Undesirable consequences of friction 1
Undesirable consequences of friction 2
Undesirable consequences of friction 3
Undesirable consequences of friction 5

Questions and answers 

  1. Arrange the following surfaces in the descending order of the amount of friction that they offer. 
  1. Wooden table 
  1. Mirror 
  1. Wall  
  1. Road 
Question 1
Question 2


The amount of friction offered by a surface depends on its roughness.  

Thus, the surfaces can be arranged in the descending order of the amount of friction that they offer as follows. 

Road > wall > wooden table > mirror 

  1. A girl hits a golf ball aiming towards the hole. However, the ball stopped before reaching the hole. Give reasons for this
Question 2 


The golf ball could not reach the hole because of friction. It slowed down and eventually stopped it.  

The surface of the ball rubbed against the ground, which gave rise to the friction. 


1. A rubbing action between two surfaces results in friction.

2. Friction is a force that slows down and stops a moving object.

3. The friction is the highest when two rough surfaces rub against each other.

4. The friction is lesser when a smooth surface rubs against a rough surface.

5. The friction is the least when two smooth surfaces rub against each other.

6. Friction generates heat between the surfaces in contact.

7. Friction is necessary for us, as it helps us walk, run and perform various activities with ease.

8. However, there are some undesirable consequences of friction, such as wear and tear of shoes and tyres of vehicles.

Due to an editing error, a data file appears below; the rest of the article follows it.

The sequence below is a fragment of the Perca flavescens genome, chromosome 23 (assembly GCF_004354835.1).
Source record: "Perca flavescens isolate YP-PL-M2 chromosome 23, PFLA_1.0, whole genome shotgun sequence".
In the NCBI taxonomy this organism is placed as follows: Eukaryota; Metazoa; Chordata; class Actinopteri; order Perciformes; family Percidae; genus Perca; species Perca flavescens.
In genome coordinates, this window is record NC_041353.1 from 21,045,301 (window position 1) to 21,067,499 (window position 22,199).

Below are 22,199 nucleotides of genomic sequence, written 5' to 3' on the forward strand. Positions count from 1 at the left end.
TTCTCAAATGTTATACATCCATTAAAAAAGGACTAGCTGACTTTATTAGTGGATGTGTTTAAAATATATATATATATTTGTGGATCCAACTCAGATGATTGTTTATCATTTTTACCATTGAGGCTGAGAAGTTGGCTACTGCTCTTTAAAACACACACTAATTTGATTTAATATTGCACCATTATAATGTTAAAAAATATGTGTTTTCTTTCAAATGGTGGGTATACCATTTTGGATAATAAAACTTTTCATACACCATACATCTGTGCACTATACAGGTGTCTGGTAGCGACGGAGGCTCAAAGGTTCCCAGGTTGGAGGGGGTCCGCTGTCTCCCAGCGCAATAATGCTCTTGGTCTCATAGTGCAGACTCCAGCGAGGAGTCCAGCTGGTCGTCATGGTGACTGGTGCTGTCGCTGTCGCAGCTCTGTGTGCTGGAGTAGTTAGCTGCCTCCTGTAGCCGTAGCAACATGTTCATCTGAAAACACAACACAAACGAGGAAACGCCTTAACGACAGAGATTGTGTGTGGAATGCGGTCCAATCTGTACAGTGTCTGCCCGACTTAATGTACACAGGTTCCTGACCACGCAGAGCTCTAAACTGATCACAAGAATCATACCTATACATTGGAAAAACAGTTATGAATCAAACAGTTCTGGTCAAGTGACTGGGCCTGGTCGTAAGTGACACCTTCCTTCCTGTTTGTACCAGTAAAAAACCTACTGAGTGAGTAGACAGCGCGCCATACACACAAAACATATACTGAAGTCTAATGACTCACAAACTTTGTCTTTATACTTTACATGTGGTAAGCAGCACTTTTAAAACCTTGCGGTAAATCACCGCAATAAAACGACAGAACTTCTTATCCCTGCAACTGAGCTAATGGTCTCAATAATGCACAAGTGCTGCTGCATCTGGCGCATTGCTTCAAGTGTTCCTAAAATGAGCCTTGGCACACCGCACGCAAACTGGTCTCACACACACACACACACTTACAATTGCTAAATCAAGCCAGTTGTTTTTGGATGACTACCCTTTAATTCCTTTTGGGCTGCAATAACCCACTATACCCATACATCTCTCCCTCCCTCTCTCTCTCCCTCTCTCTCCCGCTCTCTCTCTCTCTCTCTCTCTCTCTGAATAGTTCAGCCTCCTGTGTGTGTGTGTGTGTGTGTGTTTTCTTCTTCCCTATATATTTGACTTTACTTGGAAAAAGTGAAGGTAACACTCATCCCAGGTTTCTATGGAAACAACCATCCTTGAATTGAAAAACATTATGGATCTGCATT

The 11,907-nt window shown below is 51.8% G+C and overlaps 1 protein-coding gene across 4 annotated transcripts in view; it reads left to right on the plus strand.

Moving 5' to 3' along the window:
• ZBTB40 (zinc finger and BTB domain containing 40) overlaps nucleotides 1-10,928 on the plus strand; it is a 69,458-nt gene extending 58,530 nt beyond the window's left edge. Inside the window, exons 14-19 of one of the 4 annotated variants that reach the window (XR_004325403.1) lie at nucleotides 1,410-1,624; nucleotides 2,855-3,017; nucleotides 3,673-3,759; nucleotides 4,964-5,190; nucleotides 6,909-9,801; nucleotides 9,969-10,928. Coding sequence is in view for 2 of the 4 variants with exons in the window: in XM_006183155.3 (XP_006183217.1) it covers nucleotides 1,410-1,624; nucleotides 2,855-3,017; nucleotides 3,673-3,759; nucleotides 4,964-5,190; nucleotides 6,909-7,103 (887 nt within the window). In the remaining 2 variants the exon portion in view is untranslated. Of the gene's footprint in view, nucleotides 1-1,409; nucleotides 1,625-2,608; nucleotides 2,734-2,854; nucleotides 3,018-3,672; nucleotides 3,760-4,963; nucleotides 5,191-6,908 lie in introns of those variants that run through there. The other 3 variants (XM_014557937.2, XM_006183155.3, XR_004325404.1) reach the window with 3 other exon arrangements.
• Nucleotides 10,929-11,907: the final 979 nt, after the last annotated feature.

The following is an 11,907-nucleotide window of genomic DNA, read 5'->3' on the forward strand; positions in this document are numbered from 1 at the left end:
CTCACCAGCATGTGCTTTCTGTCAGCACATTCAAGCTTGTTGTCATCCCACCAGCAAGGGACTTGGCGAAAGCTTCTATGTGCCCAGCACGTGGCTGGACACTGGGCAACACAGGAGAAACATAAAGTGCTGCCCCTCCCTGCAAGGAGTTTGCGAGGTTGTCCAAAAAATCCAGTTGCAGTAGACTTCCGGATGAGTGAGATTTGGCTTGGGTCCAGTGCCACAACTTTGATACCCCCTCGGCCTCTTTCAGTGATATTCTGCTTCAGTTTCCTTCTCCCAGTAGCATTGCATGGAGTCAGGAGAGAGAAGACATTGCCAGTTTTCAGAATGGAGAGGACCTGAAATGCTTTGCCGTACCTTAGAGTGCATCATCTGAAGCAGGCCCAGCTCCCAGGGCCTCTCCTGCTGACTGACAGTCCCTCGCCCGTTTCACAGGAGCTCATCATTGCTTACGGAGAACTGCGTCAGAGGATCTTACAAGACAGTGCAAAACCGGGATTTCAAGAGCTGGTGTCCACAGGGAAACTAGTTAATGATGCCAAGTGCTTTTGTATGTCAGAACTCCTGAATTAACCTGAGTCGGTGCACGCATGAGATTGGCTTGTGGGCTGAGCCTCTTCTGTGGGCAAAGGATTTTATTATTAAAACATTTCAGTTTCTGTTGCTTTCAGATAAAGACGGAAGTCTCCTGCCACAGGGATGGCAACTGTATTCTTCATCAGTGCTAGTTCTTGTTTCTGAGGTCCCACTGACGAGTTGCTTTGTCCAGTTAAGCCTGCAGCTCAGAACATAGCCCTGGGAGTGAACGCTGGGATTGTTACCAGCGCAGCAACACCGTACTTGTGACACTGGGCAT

Related topics

Define Position Time Graph and its Types

Key Concepts • Slope of a graph • Position time graph • Slope of s-t graph = Velocity • Types of position time graphs Introduction An object in a uniform motion covers equal distances in equal intervals of time. This also indicates that it moves at a constant velocity. When its position at different instants […]


Magnetic Field Lines: Definition, Explanation and Q&A

Key Concepts Magnetic Field Magnetic Field Lines properties of magnetic field lines Uniform and non uniform magnetic lines Introduction Two magnets when placed close to each other attract and stick to each other. However, if we go on increasing the distance between them, the attraction between them reduces gradually to such an extent that they […]


The Life Cycles of Stars: Meaning and Example

Key Concepts Stars Analysis of starlight Composition of stars Stars’ temperature Size and mass of stars Stages of life cycle of a star Introduction Stars are huge, shining balls of extremely hot gas (known as plasma) in space. The Sun is our nearest star. During the nighttime, many other stars are visible to the naked […]


Mirror Formula

Key Concepts New cartesian sign convention Mirror formula Solving problems using the mirror formula Introduction When dealing with the reflection of light by spherical mirrors mathematically, a set of sign conventions is followed, called the New Cartesian Sign Convention. According to this convention, the pole of a spherical mirror is taken as the origin and […]


Other topics